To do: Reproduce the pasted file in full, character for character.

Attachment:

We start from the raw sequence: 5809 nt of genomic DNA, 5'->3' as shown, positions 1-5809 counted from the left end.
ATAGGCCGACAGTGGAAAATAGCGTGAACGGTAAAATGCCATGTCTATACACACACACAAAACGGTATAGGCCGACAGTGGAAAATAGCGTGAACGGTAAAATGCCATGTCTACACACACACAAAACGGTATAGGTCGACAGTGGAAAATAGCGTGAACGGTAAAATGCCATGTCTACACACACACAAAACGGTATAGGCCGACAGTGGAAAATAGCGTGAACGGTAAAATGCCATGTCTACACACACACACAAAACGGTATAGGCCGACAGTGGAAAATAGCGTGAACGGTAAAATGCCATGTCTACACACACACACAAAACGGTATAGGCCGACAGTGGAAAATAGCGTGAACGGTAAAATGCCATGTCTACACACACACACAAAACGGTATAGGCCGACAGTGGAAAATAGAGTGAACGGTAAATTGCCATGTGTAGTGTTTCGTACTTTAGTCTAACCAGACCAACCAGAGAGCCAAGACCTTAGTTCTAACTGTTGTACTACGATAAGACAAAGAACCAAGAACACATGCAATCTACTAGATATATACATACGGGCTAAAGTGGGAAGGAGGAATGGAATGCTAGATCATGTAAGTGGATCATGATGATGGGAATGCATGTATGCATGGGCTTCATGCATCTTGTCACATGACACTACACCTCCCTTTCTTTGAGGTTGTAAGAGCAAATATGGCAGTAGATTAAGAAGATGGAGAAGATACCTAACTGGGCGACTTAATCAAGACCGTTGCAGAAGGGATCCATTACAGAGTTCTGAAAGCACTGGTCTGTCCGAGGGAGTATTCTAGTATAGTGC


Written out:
We start from the raw sequence: 5809 nt of genomic DNA, 5'->3' as shown, positions 1-5809 counted from the left end.
ATAGGCCGACAGTGGAAAATAGCGTGAACGGTAAAATGCCATGTCTATACACACACACAAAACGGTATAGGCCGACAGTGGAAAATAGCGTGAACGGTAAAATGCCATGTCTACACACACACAAAACGGTATAGGTCGACAGTGGAAAATAGCGTGAACGGTAAAATGCCATGTCTACACACACACAAAACGGTATAGGCCGACAGTGGAAAATAGCGTGAACGGTAAAATGCCATGTCTACACACACACACAAAACGGTATAGGCCGACAGTGGAAAATAGCGTGAACGGTAAAATGCCATGTCTACACACACACACAAAACGGTATAGGCCGACAGTGGAAAATAGCGTGAACGGTAAAATGCCATGTCTACACACACACACAAAACGGTATAGGCCGACAGTGGAAAATAGAGTGAACGGTAAATTGCCATGTGTAGTGTTTCGTACTTTAGTCTAACCAGACCAACCAGAGAGCCAAGACCTTAGTTCTAACTGTTGTACTACGATAAGACAAAGAACCAAGAACACATGCAATCTACTAGATATATACATACGGGCTAAAGTGGGAAGGAGGAATGGAATGCTAGATCATGTAAGTGGATCATGATGATGGGAATGCATGTATGCATGGGCTTCATGCATCTTGTCACATGACACTACACCTCCCTTTCTTTGAGGTTGTAAGAGCAAATATGGCAGTAGATTAAGAAGATGGAGAAGATACCTAACTGGGCGACTTAATCAAGACCGTTGCAGAAGGGATCCATTACAGAGTTCTGAAAGCACTGGTCTGTCCGAGGGAGTATTCTAGTATAGTGC